12 Apr Xploration Nature Knows Best
Xploration: Nature Knows Best
“Reinvent the wheel;” To waste a great deal of time or effort in creating something that already exists.
Steel ropes allow us to build bridges across vast spaces. Without them, we wouldn’t have elevators. They’re used to pull heavy loads. The problem, however, is their weight. We can’t, for example, build much taller buildings because the cables of the elevators would become too heavy. Storing and transporting the steel to where it’s needed is also an annoyance.
Luckily, nature has created a substance that has a similar tensile strength to steel but is five times lighter: spider silk. Theoretically, a woven strand of spider-silk as thick as a pencil has enough tensile strength to stop a fully-loaded 380-ton Boeing 747 in full flight! However, getting our hands on these threads is tricky; spiders like to bite. Scientists are working on solving this problem by splicing spider genes into those of silkworms.
Buildings are another thing we need. We spend most of our lives under a roof, protecting us from terrible weather and bad-intentioned people. We learn about the world behind classroom doors, we congregate in churches, and we work together in office buildings. For all the good they do, however, buildings are bad for the environment. Not only do they take an awful lot of building materials, but they take over the land where trees used to be, contributing to rapid climate change.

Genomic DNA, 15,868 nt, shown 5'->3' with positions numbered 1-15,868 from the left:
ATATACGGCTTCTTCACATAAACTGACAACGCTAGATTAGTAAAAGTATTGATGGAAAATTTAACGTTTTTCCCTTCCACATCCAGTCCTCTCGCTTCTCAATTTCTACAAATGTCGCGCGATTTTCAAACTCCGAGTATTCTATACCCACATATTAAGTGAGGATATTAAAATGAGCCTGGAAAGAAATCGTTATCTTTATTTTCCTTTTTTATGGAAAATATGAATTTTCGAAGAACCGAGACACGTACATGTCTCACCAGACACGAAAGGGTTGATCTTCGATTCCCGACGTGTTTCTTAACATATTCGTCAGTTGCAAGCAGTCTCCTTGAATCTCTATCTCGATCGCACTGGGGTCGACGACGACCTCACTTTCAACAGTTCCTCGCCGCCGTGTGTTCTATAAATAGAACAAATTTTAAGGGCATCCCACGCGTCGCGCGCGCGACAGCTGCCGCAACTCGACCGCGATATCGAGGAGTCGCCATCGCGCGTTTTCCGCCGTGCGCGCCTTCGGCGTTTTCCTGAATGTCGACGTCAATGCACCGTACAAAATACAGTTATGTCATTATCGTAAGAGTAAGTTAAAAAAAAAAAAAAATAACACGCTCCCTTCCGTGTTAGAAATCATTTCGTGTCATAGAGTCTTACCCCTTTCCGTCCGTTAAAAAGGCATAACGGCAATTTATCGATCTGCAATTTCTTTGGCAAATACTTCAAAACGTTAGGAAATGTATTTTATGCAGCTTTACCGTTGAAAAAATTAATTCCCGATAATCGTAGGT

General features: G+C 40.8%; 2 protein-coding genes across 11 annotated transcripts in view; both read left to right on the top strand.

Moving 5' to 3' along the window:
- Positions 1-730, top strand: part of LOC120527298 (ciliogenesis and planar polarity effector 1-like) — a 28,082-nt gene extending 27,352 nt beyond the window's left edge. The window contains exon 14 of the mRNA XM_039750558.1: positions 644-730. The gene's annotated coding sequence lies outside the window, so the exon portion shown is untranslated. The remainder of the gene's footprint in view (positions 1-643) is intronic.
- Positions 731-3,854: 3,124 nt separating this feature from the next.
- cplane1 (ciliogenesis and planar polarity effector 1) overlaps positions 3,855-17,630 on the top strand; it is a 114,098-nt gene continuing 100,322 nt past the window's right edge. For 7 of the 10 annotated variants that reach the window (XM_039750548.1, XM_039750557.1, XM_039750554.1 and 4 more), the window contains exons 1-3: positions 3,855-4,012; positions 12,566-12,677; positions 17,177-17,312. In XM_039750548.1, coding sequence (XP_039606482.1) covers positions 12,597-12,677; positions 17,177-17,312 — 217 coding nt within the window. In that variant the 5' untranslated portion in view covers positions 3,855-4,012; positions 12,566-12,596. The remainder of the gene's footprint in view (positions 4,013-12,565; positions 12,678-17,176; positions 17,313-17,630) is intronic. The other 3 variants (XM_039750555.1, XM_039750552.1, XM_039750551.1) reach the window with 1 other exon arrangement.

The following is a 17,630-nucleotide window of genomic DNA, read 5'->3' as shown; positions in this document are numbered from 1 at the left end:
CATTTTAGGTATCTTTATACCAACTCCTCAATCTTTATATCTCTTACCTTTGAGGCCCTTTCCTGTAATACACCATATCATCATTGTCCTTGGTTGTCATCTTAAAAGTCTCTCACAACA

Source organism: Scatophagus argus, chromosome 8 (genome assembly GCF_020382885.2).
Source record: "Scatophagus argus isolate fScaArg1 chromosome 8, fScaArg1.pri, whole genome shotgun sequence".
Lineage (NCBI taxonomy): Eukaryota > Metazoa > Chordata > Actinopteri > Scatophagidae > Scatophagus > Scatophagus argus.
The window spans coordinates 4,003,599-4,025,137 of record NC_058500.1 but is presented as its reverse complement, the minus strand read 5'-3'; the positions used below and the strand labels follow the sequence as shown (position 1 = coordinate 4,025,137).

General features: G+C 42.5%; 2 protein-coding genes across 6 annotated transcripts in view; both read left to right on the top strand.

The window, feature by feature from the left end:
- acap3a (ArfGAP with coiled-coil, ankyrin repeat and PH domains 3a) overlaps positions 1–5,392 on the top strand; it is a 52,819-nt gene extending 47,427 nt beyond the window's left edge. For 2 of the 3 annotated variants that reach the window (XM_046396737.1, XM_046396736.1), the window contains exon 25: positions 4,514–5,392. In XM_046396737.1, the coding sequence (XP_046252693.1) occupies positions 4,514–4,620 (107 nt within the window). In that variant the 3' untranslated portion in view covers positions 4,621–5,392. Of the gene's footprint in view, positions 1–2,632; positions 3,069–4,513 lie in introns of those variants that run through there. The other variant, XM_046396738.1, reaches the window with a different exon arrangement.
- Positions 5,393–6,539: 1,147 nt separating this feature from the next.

What if, however, a building could serve the same function as a tree? Scientists and engineers are designing ‘living’ buildings. They have a low carbon footprint but also allow plants to grow on all their surfaces.
Imagine if we could have as much spider-silk available as we have silk. Imagine if we have more oxygen and less carbon every time a new building gets erected. It would change the world forever!
We might not have to imagine it for much longer. Join us on a journey where we showcase these and many more innovations driven by nature in Xploration: Nature Knows Best.
Mondays to Fridays at 8 PM on Da Vinci (ch 308) from Monday, 12 April
Author: Jan Hendrik Harmse